If you’re a fan of salmon and trout, get to know Arctic Char―a mild but distinctively rich fish.
With fish, as in life, it never hurts to be attractive. Arctic char is dappled with pretty pale-pink to deep-red flesh. It’s
easy to mistake it for salmon, although its skin resembles that of a trout.
Tip: Arctic char can be substituted for salmon in many recipes and adapts well to a variety of cooking methods. (Leave the skin on during cooking―it slips off easily once cooked.)
A traditional Inuit food, Arctic char thrives in both the Arctic Ocean and freshwater sub-Arctic lakes and coastal waters.
While there is some wild fishing, most available in markets today is farmed inland in closed water systems that treat wastewater
to avoid pollution. Farm-raised char is available all year; wild versions hit their high season in late summer. Arctic char
generally costs a bit more than widely available farmed salmon but, depending on where you live, a little less than wild Pacific
salmon. It’s considered a “fatty fish”―the good kind, meaning it contains healthy omega-3s―and the firm flesh stands up to
almost any cooking method.
Check out our chart to the left for what eco-savvy choices to make when shopping.
Sustainable seafood is a hot topic. Several organizations have created guides to making seafood choices that not only safeguard
our oceans, waterways, and fisheries but also protect our own health. Farmed Arctic char has been deemed a “Best Choice” by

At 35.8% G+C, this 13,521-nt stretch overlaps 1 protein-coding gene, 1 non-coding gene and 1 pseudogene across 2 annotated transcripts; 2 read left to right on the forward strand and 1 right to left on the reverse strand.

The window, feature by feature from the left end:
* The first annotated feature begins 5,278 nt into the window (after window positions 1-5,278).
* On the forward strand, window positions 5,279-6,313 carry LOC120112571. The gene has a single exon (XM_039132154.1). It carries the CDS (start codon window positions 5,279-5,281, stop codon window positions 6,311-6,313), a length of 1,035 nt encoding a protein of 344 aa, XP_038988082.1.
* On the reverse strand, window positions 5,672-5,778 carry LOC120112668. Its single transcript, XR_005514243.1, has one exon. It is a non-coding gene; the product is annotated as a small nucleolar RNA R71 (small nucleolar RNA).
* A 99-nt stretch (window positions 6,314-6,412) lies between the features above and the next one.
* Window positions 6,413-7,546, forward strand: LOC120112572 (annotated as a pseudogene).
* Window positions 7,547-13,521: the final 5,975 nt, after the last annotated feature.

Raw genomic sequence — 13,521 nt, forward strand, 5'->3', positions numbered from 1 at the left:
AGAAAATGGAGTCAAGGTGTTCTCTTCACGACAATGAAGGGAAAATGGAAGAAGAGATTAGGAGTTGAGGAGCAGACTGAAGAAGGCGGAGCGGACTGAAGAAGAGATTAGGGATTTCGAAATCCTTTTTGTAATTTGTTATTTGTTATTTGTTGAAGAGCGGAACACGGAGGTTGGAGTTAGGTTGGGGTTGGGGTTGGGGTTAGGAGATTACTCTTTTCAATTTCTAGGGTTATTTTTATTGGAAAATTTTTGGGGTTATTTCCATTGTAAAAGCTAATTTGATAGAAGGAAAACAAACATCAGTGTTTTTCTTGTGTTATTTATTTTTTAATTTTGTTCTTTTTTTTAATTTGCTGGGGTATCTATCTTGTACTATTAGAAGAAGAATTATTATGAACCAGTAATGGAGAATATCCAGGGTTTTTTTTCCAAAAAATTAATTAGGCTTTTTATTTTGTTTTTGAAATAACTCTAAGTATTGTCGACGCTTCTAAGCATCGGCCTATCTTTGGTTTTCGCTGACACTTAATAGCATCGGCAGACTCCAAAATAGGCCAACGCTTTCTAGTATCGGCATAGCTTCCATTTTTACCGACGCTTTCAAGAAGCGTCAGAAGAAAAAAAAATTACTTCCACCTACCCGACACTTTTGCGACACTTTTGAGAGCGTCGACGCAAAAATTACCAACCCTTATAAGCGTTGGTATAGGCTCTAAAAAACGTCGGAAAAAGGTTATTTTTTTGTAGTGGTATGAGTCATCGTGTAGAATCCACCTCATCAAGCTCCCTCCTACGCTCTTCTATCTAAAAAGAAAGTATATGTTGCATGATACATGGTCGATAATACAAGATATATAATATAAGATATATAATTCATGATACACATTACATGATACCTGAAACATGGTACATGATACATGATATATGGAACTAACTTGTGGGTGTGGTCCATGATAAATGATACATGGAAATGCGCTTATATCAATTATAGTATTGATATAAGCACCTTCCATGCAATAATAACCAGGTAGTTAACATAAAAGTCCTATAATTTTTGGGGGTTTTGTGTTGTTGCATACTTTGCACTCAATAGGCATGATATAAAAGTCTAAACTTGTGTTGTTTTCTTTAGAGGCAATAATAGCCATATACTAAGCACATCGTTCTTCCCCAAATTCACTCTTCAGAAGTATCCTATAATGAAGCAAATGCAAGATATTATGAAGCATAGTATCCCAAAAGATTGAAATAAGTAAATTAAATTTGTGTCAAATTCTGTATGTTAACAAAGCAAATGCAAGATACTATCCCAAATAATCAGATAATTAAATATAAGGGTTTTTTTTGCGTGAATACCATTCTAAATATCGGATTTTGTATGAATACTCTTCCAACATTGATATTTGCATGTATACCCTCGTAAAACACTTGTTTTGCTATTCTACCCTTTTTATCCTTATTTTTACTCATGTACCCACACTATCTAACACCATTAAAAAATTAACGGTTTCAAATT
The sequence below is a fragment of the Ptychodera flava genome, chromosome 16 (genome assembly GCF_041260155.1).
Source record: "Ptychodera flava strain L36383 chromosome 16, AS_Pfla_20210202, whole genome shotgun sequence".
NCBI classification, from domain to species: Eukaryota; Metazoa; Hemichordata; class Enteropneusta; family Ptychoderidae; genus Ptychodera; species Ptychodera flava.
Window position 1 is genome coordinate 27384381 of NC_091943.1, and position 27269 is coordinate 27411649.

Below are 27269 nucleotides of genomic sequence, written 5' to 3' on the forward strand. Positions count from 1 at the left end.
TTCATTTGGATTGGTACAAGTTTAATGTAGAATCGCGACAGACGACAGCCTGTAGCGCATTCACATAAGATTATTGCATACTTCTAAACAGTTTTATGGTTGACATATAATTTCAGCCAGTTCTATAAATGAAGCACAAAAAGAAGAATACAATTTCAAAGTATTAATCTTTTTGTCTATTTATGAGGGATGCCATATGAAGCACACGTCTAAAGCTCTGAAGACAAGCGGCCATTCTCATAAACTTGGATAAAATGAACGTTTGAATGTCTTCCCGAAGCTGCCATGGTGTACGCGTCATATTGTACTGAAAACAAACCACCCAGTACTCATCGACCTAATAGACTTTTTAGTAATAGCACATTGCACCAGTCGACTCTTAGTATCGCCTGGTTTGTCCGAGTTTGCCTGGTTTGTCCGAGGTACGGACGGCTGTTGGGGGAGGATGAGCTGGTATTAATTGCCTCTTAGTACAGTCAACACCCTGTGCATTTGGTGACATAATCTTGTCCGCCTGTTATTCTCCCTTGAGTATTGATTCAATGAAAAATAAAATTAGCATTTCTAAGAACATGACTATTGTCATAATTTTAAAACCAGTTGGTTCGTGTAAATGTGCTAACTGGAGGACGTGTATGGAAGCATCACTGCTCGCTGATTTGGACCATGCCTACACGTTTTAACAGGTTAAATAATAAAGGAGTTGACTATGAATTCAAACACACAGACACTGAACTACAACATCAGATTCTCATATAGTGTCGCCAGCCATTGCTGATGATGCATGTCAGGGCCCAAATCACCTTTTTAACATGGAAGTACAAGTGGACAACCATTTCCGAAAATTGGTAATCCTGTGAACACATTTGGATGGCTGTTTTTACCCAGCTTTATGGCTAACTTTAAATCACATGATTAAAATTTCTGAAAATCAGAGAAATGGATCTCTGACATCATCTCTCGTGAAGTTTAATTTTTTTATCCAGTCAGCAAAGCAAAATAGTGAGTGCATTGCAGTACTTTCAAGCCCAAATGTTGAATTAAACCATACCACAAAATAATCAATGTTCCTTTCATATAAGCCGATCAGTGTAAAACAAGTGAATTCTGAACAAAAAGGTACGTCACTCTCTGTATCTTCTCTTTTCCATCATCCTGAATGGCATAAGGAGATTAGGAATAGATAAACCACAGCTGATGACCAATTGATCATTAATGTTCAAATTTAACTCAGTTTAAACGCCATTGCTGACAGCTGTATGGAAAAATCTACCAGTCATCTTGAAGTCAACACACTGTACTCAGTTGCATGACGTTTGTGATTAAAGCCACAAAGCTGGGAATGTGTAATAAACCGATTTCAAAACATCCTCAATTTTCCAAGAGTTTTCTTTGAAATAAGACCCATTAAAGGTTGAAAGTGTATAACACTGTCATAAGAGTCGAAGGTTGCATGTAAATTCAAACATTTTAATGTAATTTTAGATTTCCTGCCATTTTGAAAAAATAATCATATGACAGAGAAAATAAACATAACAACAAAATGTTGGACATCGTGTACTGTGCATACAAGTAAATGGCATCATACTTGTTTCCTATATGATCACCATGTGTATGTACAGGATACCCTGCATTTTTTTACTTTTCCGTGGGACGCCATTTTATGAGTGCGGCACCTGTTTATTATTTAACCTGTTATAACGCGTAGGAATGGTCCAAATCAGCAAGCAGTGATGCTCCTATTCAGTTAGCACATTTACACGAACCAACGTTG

the Monterey Bay Aquarium’s Seafood Watch program and is ranked “Eco-Best” by the Environmental Defense Fund, which recommends
it as an alternative to farmed salmon because it’s cultivated in an ecologically responsible manner.
For more information on Seafood Watch, visit mbayaq.org and download pocket-size seafood guides.
If you don’t have an ovenproof skillet, transfer seared fillets, skin side down, to an oiled baking sheet and bake as directed. Searing fish before roasting gives it a beautiful caramelized crust.
“I made this amazing dish for my family and reedily ate two servings,” Senior Editor Julia Rutland says. “With the chopping, it took a bit longer to prep than most weeknight meals―but was worth every knife stroke. Next time, I’ll cut up the peppers and onion the day before. (You can buy frozen sliced peppers, but don’t overcook them; they can get mushy.) The next morning I’ll cook the pepper mixture and then simply reheat it just before serving. I’ll make the balsamic syrup ahead too, and store it at room temperature; otherwise, it’s too cold to drizzle.”
“Arctic char is the perfect starter for learning to love salmon―it’s similar in color and texture, but the taste is much milder,” Julia says. “Any seasoning or cooking technique good for salmon works for char! As much as I loved this dish, I never expected my 5-year-old to devour most of my portion. The spices in the Tandoori Rub have an inherent sweetness that appeals to young palates.”
Tip: Grilling is an alternative method for cooking fillets in all of these recipes. Place fillets, skin side down, on clean, oiled grill grates. (To oil grates, use tongs to hold a small wad of paper towel, dip in oil, and spread on hot grates.) Cook in a covered grill over indirect medium-high heat (350˚ to 375˚), without turning, until fish flakes with a fork. Check for doneness after about 5 minutes.